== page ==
There are some bands in the greater Los Angeles area that are on the cusp of becoming famous, and then there are others struggling in the shadows. Indigo Child perhaps falls somewhere in the middle.

Starting off as a couple of college students at California State University Northridge (CSUN) performing as a Red Hot Chili Peppers cover band, this trio has been through its share of struggles. However, Indigo Child has now found success with its first album (self-titled).

Arsen Nazaryan, Indigo Child’s front man, is lively and charming. I could already tell that he was going to be a fun interview when he walked up to me in blue pants and sunglasses. We met up at a local Starbucks and talked about what the band has in store, what problems it has so far encountered and how Indigo Child got its name in the first place.

In the past when children were autistic or challenged, psychologists would call them “indigo children.” They would deem them has having some sort of special power. Nazaryan learned this from his mother and decided it would be an appropriate name for the band. “My mom called me an ‘indigo child’ one day, and that’s how I found out about that whole story,” he said.

Having gone through names like “The Funky Monks” and “The Domino Four,” “Indigo Child” stuck because the band members wanted to work as a collective group instead of individuals, or as Nazaryan said, “Join as one entity”—much like their favorite band, the Red Hot Chili Peppers.

Influenced by ‘90s bands such as Incubus, Audioslave and Rage Against the Machine, Indigo Child has a sound that is pretty unique. Nazaryan said he couldn’t even describe its sound; he would much rather prefer the listeners to describe it for themselves.

“I wanted it to be relatable, and I want my audience to relate as well,” he said. “I have enough faith that at least a few people will relate to it.” This is, in fact, one of the band’s charms and attractions, especially for college students. From its name to its lyrics, Indigo Child is a relatable band. And not only will listeners be able to relate to its music—they will relate to the band members’ struggle of choosing a career.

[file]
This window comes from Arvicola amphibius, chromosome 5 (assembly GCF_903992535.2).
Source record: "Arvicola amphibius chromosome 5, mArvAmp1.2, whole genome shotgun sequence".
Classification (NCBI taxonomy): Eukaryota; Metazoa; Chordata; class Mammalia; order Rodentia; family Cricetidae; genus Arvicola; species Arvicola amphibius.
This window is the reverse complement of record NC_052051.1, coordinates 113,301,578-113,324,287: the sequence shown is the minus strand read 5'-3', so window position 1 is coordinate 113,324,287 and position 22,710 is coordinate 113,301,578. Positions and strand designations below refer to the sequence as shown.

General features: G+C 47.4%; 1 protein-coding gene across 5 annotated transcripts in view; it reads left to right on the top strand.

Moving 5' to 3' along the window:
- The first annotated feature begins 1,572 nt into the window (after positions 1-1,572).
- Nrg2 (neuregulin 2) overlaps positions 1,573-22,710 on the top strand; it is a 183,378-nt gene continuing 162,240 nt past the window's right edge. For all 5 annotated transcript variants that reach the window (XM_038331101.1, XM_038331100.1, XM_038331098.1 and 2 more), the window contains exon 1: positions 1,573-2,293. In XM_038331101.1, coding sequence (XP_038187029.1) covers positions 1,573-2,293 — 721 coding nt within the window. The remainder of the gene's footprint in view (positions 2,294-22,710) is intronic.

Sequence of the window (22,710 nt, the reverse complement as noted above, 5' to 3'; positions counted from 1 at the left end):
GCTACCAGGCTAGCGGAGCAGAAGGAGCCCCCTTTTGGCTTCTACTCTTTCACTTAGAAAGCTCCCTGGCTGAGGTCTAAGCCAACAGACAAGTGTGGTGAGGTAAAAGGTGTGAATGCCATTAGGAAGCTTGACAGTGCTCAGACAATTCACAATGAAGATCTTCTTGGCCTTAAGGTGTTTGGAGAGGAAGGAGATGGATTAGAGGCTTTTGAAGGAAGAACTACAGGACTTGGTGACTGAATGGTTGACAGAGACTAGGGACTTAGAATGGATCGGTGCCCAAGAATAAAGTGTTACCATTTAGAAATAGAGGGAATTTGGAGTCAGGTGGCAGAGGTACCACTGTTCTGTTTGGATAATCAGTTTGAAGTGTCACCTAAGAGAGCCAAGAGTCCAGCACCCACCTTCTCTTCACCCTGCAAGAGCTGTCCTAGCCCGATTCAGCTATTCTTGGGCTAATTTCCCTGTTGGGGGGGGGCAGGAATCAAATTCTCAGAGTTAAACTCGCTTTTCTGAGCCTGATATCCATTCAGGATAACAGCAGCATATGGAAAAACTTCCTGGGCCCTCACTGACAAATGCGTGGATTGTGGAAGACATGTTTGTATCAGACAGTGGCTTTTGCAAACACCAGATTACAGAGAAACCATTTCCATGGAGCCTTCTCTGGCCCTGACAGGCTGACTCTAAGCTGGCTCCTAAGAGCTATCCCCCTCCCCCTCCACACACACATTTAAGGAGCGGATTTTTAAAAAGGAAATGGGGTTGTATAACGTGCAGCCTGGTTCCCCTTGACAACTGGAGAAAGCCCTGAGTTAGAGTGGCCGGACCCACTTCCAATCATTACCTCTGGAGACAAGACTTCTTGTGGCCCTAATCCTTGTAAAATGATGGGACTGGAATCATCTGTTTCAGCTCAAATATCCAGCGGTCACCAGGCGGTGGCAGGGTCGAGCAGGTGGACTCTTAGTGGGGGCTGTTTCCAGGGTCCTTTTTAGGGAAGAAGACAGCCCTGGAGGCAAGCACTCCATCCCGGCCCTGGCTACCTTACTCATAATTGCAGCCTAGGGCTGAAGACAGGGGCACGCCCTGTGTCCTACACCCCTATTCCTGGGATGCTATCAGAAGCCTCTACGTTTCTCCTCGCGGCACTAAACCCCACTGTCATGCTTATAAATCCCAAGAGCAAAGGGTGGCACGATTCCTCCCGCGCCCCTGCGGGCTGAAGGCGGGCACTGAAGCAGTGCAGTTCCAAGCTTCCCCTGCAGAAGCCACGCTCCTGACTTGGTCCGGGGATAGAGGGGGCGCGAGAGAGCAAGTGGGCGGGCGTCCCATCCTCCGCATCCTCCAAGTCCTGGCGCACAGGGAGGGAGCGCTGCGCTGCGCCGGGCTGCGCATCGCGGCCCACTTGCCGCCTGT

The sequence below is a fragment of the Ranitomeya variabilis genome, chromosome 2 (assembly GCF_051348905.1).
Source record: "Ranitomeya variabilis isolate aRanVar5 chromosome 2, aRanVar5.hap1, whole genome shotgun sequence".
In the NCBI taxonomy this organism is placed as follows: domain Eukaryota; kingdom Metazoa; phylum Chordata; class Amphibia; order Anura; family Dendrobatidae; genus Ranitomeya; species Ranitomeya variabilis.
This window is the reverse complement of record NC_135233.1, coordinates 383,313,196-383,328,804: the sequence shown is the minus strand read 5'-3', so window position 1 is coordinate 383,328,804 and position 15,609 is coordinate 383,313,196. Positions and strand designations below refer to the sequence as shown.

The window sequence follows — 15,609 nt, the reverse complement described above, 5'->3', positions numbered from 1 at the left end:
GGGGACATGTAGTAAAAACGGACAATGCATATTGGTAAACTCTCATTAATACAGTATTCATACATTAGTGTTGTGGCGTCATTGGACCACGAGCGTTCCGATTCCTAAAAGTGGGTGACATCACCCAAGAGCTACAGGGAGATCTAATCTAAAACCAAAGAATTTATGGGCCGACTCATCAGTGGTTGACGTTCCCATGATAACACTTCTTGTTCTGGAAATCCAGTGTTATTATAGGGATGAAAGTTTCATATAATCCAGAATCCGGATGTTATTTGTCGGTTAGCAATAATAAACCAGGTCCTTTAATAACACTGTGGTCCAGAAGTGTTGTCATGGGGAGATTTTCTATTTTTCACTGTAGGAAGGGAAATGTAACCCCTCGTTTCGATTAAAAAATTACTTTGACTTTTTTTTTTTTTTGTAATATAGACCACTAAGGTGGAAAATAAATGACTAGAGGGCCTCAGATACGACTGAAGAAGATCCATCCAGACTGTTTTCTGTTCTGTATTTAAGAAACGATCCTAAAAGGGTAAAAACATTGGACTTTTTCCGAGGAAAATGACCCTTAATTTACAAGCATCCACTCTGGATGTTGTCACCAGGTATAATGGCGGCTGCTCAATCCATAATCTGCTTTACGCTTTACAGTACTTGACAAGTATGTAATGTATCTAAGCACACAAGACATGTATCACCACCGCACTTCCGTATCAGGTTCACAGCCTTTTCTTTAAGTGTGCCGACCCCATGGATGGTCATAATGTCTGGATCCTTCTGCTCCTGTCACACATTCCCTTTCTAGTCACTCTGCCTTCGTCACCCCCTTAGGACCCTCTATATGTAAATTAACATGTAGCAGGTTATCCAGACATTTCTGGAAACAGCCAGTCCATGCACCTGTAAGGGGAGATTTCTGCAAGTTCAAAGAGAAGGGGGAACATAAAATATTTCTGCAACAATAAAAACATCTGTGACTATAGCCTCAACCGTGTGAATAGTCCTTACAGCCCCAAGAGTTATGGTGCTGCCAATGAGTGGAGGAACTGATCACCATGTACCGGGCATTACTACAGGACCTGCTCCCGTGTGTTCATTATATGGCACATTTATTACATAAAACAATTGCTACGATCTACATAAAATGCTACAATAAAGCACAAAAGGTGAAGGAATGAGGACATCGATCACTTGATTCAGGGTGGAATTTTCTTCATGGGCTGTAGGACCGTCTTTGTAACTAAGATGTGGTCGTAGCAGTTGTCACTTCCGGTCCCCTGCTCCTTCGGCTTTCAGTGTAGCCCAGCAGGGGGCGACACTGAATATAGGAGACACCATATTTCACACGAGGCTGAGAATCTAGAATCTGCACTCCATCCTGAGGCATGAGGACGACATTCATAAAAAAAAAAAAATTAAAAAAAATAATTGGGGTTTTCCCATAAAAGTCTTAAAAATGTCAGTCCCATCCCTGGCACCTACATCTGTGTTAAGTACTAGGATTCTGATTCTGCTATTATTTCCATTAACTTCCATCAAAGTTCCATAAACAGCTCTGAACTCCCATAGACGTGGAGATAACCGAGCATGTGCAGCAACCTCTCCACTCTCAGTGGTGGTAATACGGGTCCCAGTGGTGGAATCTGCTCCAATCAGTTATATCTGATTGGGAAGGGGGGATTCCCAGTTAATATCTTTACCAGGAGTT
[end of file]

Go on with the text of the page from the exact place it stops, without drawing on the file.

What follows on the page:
As many college students understand, choosing a major is tough, especially if your first choice doesn’t have a clear and easy pathway towards success. That was just the case for Nazaryan. He didn’t want to major in music because he felt like that was too big of a risk. Instead, he obtained his bachelor’s degree in sociology from CSUN.

“I wanted to have a backdrop for financial matters,” he explained. “Looking back, I think I should have majored in music, but I still treat it as my main project, so it all worked out.”

However, Nazaryan did admit that not being skilled in music’s “legalities” is one of the many problems Indigo Child faces as a band. “We don’t have a lawyer,” he said, “so copyrights and legal rights are an issue for us.” This is proving to be one of the toughest aspects of the music industry for the band, along with many other hiccups.

One of these other “hiccups” has to do with maintaining relationships. There’s a balancing act needed in order to keep everyone in a band content. When asked about this, Nazaryan laughed and said, “Keeping everyone happy is tough. We’ve all been stubborn in a good way. It’s hard when we all contribute to a song and some of us don’t like one part, and the other person really loves their part—it’s hard to take a certain part of a song out.”

When the band members finally all agreed on the songs to publish onto their first album, Indigo Child was ecstatic to launch its debut. But, the band ran into multiple complications.

Running a Kickstarter campaign for this album failed, and the band lost $400, a moral and financial blow. “We aren’t rich,” Nazaryan explained as he drank his vanilla latte. “Being able to finance the album was difficult. All the other variables, like finding an artist to draw the album cover and recording, were also difficult.”

Nazaryan even said the band had to record the drum audio in a bakery.

But, as we all know, with failure comes success, and that is exactly what happened to Indigo Child.

The guys soon found themselves performing their first Hollywood show with Capital Cities. With a smile that stretched from ear to ear, Nazaryan said, “We opened the show for them because a friend of mine had a show at the Troubadour, and he needed some bands to play. At that point, we hadn’t really played before, and Capital Cities wasn’t a big name.”

As seen with Capital Cities, who blew up overnight, it’s safe to assume Indigo Child will someday follow suit. After all, with a name that essentially implies possessing supernatural gifts, this band is a powerful force on the verge of blowing up into the spotlight.

For more information on Indigo Child, check out its Facebook page.